Overview: The principal goal of experiments in modern particle physics is to uncover new physics that underlies the Standard Model. Possible approaches include the study of physics processes at the highest available collision energies at accelerators or through studies of the very rare interactions of neutrinos. The Chicago Particle Physics group has been active in both domains. Additionally the group is making significant technological contributions to the development of very fast timing detectors and is advancing a graduate program of accelerator research.

Broader impacts: The Chicago group has made major contributions to the development of fast timing detectors for particle physics through the LAPPD (Large Area Picosecond Photodetector) collaboration. Such instrumentation is critical for neutrino and collider experiments described below, and is also important in other fields including applications in medicine and homeland security. The developed technology is now in a phase of transfer to industry.

Additionally the Chicago group has had a very strong program of outreach to the broader community through its major contributions to programs that encourage the participation of underserved students and minorities in science such as the Enrico Fermi Summer Interns Program and their Expanding Your Horizon Program.

Intellectual Merit: A goal of experiments at the highest available collision energies at the Large Hadron Collider (the LHC) at CERN, Geneva, Switzerland is to understand the nature of the Higgs Boson, recently discovered there in 2012, and to discover new physics beyond the Standard Model.

These goals are relevant to the understanding of the Universe at its most fundamental level in the fleeting fraction of a second just after the Big Bang, and to why we see the Universe as we do now. To meet the challenges of this quest, new theories are advanced, new detectors and accelerators are developed and built, and new computing and analytical methodologies are created, all of which have significant broader impact for the training of young scientists in the near term and the advancement of technological benefits to society over the longer term.

The next three years represent a transition of the LHC physics program from a collision energy of 8 TeV data-taking and operation, to extended operations and data taking at nearly double the energy, 13-14 TeV. Over a thousand scientists from the United States are involved with this scientific program on several major experiments.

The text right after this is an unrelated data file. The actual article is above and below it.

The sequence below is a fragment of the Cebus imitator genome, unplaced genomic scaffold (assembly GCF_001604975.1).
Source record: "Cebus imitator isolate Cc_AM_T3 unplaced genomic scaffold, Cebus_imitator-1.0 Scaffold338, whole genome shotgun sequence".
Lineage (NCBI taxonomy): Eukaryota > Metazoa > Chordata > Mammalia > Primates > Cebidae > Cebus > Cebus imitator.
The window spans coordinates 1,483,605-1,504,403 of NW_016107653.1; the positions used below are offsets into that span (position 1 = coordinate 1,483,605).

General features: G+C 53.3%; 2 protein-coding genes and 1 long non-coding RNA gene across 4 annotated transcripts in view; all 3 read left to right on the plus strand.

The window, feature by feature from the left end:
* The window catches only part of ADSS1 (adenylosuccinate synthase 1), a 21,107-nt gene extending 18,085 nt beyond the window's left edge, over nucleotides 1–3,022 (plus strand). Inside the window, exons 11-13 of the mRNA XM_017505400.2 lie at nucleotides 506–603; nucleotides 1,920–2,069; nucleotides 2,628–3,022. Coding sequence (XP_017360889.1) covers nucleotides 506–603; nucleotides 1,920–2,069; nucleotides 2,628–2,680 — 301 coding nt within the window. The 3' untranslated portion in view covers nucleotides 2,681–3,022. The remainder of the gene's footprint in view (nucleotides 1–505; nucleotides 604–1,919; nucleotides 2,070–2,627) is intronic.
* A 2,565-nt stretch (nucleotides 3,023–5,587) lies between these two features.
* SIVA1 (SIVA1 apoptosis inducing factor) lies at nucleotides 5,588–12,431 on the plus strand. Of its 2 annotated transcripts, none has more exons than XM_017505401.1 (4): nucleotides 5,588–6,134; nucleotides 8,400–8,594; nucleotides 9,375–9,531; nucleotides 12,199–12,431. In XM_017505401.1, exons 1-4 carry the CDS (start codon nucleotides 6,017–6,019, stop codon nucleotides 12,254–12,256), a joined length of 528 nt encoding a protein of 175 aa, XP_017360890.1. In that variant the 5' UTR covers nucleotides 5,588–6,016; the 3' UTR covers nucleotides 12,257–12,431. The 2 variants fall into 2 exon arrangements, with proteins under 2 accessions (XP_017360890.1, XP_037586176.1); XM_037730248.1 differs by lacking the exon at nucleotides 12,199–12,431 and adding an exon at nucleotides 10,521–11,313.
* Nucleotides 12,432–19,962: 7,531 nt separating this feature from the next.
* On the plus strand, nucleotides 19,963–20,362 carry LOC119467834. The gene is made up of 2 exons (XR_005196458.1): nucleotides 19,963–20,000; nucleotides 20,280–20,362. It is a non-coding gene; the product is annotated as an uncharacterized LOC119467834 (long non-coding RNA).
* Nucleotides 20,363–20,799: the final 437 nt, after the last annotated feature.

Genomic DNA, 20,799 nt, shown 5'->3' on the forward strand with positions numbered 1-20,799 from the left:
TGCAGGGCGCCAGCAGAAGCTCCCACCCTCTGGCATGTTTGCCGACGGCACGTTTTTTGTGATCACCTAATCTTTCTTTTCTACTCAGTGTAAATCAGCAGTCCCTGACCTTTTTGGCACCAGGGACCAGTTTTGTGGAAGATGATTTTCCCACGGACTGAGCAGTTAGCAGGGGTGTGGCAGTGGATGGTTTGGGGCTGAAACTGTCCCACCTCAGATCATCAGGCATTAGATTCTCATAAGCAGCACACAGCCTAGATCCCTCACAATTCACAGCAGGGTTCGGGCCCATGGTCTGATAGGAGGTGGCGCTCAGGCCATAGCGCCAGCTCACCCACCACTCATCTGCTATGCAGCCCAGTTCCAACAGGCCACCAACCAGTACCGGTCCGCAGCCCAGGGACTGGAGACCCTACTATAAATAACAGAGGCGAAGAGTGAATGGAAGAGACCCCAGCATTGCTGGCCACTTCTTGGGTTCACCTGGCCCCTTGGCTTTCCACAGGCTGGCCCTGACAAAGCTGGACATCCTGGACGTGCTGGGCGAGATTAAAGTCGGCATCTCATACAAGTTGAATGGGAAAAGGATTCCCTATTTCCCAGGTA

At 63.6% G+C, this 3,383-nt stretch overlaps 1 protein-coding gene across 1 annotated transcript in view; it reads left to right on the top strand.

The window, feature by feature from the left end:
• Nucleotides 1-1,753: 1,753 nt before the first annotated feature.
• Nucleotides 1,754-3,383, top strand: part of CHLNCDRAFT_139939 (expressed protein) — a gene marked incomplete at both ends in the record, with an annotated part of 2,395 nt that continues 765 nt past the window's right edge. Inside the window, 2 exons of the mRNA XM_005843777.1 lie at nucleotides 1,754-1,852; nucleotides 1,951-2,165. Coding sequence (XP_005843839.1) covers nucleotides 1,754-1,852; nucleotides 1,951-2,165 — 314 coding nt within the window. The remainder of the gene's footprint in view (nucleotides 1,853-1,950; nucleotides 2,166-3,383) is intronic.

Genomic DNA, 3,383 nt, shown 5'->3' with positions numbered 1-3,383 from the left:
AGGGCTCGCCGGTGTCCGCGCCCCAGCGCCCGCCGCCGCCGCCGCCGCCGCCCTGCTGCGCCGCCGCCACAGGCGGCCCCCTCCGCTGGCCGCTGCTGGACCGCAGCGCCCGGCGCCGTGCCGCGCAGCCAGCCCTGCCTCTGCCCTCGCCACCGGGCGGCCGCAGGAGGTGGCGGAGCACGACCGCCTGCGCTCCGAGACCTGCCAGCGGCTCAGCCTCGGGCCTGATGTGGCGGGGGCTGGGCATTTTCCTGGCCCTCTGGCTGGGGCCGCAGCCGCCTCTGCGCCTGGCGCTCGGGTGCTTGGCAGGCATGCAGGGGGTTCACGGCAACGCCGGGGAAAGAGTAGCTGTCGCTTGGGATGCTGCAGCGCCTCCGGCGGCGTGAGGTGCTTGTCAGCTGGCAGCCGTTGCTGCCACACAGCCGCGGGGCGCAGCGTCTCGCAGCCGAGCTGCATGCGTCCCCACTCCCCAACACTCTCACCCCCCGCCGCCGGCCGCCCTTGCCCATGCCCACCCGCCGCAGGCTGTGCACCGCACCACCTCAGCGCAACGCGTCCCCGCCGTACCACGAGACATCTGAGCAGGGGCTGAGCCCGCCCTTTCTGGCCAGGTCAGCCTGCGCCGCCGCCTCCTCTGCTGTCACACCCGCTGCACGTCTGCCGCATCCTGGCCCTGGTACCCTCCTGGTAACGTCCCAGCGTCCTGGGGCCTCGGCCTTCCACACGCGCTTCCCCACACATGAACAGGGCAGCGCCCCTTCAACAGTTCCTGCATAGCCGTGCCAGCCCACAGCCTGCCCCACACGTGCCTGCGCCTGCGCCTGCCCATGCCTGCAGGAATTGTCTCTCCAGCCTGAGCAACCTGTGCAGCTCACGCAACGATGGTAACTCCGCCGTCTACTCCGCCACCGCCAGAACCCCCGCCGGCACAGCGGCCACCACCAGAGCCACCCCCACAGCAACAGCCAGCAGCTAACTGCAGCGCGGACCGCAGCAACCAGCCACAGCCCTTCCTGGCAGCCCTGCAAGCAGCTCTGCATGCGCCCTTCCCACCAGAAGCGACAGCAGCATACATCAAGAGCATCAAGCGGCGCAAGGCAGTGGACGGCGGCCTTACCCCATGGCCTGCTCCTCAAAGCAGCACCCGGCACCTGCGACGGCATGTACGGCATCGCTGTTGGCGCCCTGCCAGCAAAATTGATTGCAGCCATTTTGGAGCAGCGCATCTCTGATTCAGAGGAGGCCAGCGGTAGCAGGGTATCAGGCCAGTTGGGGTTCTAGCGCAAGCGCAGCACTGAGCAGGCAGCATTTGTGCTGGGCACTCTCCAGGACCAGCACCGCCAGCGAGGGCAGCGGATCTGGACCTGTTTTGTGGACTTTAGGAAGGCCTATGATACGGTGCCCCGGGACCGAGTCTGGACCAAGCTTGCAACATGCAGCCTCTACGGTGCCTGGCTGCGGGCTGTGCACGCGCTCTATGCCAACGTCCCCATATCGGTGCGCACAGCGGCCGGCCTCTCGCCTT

The Chicago group is one of the important groups participating in the ATLAS experiment at CERN. Their contributions include extensive involvement in the technical advancement of the experiment, leading the development of the Fast Track Trigger (the FTK) and the upgrade of the hadron Calorimetry (the TileCAL). The group's principal analytical focus will be Higgs physics, with the Higgs decay mode into b and anti-b quarks. This topology will enable important studies of Higgs properties and searches for new physics using this b - anti b decay as a tool, dark matter searches with heavy quarks, and searches for new physics using di-jet events. These studies will be greatly facilitated by the FTK and/or the TileCAL and by a jet substructure tool which has been developed by the Chicago group for the analysis of the data from first major run of the LHC, and which will be exploited in the upcoming run which begins in 2015.

In Neutrino Physics the Chicago group will be completing its contributions to the reactor-based neutrino experiment called Double Chooz, which will measure the neutrino mixing angle, theta13, with both near and far detectors. Until now, the measurements from Double Chooz were from a single detector only.

National Science Foundation (NSF)
Division of Physics (PHY)
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Saul Gonzalez
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University of Chicago
United States
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